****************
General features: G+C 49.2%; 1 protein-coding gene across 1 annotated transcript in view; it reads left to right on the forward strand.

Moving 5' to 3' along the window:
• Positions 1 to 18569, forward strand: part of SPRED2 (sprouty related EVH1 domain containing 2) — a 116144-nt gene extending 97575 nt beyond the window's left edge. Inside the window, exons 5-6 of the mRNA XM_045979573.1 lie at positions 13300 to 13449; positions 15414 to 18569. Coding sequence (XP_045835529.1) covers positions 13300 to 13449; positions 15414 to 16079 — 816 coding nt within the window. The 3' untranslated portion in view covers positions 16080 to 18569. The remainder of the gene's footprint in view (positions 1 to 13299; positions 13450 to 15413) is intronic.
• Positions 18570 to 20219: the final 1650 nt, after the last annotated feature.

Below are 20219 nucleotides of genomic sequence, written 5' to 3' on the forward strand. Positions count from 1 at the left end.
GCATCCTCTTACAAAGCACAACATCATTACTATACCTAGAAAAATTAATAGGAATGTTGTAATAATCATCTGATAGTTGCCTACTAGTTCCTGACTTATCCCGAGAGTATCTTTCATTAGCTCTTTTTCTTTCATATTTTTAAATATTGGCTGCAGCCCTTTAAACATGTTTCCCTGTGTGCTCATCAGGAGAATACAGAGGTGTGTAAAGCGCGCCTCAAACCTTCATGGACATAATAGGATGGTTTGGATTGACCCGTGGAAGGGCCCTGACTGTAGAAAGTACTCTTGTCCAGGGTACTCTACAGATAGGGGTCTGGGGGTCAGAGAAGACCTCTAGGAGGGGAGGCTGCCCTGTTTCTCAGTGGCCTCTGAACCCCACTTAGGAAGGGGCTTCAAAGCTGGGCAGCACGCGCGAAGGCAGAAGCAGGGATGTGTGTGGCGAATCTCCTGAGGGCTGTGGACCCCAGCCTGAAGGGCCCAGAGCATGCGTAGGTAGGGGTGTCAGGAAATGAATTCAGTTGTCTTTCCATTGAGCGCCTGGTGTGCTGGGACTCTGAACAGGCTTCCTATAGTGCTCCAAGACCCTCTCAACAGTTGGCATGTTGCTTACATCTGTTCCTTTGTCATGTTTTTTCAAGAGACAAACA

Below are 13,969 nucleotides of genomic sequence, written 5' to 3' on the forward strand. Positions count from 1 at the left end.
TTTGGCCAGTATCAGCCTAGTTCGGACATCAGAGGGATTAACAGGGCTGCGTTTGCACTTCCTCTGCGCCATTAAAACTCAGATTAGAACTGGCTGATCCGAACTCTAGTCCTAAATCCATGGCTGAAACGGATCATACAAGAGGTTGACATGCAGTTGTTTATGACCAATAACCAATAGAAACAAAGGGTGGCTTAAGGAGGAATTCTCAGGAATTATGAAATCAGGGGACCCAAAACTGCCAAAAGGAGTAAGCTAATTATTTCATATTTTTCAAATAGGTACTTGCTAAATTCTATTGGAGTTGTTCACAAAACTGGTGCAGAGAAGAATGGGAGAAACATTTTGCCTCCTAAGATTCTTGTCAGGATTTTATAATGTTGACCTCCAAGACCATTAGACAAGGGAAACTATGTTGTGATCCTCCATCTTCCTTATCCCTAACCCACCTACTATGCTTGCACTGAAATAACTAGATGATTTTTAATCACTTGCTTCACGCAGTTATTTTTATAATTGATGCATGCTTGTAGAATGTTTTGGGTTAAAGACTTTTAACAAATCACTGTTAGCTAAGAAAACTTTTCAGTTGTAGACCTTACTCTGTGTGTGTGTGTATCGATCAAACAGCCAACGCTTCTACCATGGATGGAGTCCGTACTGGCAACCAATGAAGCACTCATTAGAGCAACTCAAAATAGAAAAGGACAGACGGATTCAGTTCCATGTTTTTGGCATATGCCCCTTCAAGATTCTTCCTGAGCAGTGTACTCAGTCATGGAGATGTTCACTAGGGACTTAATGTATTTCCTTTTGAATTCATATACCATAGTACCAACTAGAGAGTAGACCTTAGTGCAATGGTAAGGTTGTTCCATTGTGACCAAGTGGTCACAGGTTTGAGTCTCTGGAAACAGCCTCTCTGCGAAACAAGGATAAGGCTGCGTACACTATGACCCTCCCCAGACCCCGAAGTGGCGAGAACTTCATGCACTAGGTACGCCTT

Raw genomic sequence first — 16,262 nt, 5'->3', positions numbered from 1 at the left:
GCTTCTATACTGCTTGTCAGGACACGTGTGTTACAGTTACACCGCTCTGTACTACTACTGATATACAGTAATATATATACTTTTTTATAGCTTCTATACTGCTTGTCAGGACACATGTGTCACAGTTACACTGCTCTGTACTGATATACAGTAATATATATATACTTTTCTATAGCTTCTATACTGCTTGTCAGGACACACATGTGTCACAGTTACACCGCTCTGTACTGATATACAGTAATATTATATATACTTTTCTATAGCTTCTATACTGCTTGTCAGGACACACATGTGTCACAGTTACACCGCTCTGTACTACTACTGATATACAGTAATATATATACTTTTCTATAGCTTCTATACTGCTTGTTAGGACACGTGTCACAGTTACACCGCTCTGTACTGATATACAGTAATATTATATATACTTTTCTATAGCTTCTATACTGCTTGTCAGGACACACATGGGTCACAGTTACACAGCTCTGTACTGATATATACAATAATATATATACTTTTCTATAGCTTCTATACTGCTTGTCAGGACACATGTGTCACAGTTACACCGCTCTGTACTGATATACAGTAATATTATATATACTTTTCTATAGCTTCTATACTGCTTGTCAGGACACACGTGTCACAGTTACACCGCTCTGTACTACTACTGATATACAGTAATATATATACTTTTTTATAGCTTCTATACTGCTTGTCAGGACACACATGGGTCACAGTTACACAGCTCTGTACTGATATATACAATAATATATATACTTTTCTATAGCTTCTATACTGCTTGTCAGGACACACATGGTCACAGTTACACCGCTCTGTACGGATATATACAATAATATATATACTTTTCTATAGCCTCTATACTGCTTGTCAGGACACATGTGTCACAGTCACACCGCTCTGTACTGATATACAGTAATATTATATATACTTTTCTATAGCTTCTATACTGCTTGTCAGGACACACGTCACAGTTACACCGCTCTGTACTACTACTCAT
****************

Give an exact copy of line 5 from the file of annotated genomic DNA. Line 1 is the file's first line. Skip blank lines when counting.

Below are 20219 nucleotides of genomic sequence, written 5' to 3' on the forward strand. Positions count from 1 at the left end.